The first megawatt wind turbine was created in Vermont (1941) but the first wind turbine to be connected to a utility grid was developed in 1952 by John Brown & Company in the UK (Orkney Islands). The three-bladed turbine which inspired the designs that are prevalent today was built in 1956 by engineer Johannes Juul in Gedser, Denmark. Juul’s invention – emergency aerodynamic tip breaks – is still used in turbines today. This turbine operated until 1967 and, at the request of NASA, it was refurbished in the 1970s.

In the 1970s, everything changed

The oil shortages in the 1970s prompted a major shift in the way the world began to see energy and its impact on the environment.  Wind was seen as a viable alternative source of renewable energy – so much so that the United States government asked NASA to lead the research into large commercial wind turbines and in the early 1980s, thousands of wind turbines were installed in California.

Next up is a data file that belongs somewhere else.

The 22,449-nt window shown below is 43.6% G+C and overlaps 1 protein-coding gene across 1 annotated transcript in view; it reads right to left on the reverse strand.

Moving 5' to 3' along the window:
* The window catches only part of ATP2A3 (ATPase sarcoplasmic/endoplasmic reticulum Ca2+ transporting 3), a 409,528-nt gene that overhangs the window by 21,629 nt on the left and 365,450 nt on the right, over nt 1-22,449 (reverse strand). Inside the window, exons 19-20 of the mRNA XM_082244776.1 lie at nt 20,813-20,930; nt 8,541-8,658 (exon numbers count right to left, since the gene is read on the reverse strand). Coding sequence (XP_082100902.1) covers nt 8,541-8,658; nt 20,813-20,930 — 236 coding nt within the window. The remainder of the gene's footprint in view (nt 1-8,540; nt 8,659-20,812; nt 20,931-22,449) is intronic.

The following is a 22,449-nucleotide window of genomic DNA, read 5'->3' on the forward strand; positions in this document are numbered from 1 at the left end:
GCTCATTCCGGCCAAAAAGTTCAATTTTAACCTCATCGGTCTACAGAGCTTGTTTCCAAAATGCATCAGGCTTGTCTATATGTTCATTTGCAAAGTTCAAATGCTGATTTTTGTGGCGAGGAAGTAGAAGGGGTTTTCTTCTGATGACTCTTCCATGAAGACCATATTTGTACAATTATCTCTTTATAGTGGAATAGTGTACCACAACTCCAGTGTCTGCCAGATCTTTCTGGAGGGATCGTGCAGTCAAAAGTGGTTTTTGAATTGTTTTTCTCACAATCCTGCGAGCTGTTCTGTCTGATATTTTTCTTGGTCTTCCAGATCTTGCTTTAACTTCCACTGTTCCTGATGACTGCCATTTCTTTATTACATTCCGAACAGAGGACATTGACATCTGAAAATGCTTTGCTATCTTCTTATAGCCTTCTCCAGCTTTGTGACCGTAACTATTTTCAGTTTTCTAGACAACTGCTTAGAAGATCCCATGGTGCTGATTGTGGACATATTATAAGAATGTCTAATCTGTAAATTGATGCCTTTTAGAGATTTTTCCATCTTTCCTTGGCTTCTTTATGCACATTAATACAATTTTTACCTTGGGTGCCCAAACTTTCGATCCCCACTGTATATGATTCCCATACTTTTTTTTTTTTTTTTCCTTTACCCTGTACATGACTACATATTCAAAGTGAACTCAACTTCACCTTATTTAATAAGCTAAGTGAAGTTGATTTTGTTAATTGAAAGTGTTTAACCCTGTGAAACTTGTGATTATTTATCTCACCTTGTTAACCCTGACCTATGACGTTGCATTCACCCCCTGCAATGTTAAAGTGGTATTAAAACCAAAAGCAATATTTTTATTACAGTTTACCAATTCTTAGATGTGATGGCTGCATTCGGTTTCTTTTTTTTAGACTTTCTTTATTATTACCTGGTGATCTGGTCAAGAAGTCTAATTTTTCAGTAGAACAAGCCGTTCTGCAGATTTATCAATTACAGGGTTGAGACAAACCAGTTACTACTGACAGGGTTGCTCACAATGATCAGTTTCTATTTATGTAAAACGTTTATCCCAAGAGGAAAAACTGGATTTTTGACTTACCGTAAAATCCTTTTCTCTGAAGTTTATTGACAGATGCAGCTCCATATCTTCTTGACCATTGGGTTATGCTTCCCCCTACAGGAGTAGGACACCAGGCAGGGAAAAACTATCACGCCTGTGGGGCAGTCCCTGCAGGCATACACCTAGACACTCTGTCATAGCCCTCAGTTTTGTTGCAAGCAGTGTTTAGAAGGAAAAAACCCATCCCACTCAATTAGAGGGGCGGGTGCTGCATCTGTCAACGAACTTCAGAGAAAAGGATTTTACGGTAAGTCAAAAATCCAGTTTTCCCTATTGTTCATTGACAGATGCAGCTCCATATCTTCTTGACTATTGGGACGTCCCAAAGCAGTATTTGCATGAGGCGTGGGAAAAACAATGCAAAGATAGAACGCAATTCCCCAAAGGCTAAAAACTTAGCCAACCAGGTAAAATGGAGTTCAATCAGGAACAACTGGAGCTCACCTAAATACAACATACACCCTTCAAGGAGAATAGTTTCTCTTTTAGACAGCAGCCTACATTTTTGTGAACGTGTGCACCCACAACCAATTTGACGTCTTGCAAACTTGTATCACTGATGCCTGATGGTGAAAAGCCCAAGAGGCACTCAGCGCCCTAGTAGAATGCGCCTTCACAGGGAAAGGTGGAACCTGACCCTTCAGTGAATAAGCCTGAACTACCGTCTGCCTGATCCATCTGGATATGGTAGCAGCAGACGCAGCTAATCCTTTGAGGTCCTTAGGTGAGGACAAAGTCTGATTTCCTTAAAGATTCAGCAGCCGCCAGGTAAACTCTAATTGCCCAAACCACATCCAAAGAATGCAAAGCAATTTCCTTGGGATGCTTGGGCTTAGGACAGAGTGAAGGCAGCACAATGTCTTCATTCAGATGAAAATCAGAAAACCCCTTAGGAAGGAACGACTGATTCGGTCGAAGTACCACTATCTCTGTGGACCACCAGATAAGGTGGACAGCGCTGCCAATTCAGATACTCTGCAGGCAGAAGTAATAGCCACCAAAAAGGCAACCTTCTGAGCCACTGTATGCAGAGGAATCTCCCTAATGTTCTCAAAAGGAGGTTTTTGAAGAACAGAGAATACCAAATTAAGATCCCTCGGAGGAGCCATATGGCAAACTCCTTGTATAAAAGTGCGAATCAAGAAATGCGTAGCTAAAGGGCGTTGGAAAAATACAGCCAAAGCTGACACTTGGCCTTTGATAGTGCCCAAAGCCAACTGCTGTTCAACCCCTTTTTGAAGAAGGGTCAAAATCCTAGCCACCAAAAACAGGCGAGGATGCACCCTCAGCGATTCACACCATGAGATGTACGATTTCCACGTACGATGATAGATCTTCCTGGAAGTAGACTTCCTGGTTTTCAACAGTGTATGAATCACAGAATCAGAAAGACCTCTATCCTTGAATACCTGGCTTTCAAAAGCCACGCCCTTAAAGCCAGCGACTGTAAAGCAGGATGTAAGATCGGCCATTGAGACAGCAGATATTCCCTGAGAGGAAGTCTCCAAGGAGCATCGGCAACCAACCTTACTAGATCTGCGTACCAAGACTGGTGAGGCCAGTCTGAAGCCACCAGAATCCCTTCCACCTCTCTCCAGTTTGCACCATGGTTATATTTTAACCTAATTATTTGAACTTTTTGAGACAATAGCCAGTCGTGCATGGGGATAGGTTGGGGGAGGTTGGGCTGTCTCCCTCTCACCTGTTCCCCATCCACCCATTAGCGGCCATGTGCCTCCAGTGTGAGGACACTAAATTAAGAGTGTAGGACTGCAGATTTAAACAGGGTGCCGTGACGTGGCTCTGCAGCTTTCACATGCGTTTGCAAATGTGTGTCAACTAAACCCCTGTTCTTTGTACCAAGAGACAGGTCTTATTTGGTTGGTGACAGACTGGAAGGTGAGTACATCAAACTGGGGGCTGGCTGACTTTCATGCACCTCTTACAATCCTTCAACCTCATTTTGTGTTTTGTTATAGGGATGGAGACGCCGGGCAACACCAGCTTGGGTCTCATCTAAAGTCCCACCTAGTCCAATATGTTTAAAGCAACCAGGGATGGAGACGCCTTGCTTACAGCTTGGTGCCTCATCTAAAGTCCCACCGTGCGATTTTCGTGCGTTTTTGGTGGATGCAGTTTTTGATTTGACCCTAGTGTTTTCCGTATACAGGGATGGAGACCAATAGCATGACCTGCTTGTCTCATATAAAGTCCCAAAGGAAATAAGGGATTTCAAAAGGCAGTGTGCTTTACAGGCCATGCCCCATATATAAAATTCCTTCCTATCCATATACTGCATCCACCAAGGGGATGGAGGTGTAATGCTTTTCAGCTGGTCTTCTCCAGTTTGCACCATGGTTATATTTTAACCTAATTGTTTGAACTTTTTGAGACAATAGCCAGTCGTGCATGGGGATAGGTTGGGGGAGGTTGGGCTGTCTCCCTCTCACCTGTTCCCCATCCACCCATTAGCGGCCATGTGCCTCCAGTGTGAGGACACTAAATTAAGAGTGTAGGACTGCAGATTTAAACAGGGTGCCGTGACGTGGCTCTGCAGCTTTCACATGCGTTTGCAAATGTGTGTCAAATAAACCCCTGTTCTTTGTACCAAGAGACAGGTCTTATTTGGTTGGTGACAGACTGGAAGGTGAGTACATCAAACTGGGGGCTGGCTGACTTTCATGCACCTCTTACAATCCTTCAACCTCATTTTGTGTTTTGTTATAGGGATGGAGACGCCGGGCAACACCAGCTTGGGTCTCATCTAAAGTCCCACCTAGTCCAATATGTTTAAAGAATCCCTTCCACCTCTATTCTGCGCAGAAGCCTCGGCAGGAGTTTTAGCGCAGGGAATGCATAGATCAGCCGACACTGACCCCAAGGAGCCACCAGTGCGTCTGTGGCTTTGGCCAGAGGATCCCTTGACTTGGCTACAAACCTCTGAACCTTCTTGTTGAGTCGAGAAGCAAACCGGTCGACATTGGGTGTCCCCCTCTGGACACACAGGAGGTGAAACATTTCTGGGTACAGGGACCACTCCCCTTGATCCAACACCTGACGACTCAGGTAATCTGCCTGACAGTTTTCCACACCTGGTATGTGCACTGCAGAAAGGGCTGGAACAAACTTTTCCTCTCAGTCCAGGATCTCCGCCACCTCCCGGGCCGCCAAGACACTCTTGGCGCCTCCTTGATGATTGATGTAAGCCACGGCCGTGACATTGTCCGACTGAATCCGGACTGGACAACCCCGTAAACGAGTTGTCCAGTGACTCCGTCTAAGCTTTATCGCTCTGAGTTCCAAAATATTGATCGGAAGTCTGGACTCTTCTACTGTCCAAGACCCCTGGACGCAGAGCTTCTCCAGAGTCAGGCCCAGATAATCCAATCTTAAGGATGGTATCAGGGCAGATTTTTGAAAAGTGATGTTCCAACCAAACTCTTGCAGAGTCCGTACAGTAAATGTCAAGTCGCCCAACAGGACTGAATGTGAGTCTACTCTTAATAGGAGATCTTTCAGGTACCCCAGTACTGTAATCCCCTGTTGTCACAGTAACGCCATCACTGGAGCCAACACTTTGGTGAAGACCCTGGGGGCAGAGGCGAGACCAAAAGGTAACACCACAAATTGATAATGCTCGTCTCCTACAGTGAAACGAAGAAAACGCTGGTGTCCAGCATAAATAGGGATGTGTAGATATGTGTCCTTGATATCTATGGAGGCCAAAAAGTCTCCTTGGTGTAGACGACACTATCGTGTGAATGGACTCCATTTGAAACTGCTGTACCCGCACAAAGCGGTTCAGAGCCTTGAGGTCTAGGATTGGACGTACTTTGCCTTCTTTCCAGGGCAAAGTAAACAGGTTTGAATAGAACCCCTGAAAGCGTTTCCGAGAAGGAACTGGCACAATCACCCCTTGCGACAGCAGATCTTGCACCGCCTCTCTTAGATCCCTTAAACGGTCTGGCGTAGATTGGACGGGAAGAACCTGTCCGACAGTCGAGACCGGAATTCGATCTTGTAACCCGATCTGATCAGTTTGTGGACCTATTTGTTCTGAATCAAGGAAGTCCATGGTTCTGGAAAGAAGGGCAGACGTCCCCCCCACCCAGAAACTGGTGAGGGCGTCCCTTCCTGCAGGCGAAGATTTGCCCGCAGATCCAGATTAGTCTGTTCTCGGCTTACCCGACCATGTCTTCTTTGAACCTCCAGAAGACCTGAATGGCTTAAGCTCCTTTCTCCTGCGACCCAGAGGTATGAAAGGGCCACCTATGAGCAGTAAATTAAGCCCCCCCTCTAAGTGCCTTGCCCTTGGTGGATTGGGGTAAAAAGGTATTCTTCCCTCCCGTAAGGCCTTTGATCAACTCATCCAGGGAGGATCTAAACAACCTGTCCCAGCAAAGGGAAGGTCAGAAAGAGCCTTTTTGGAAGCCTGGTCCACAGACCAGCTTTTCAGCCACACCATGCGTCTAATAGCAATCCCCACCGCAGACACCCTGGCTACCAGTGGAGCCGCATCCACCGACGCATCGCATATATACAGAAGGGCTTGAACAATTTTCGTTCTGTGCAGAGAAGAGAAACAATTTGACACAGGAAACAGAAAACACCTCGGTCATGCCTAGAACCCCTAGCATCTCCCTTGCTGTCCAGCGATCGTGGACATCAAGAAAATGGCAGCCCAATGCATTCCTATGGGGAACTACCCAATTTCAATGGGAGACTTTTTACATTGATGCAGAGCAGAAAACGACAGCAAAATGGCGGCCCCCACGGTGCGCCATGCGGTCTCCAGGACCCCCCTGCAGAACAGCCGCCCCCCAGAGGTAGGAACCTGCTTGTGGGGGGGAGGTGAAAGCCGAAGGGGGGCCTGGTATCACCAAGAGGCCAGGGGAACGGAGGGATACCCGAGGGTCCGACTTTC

Around the world, wind farms began to spread

From the 1990s onwards federal and state governments began to encourage (through incentives) the use of renewable energy sources, in response to concerns for the environment. In the United States, the share of electricity generation from wind went from 1% in 1990 to 5% in 2015.  Europe, in response to government incentives, has seen a major expansion in wind energy use. The first offshore windfarm, consisting of 11 450kW turbines, was created in Vindeby, Denmark in 1991 – followed by offshore wind farms opening in the United Kingdom (Cornwall, north Wales, and Stirling). The UK plans to build thousands of new offshore wind turbines, for the purpose of powering every home in Britain by 2020.  The year 2020 appears to be a benchmark for countries around the world. China is heavily invested in wind energy – with the largest wind farm in the world, Gansu. Its capacity is over 6,000 MW of power and the plan is to increase it to 20,000 MW by 2020.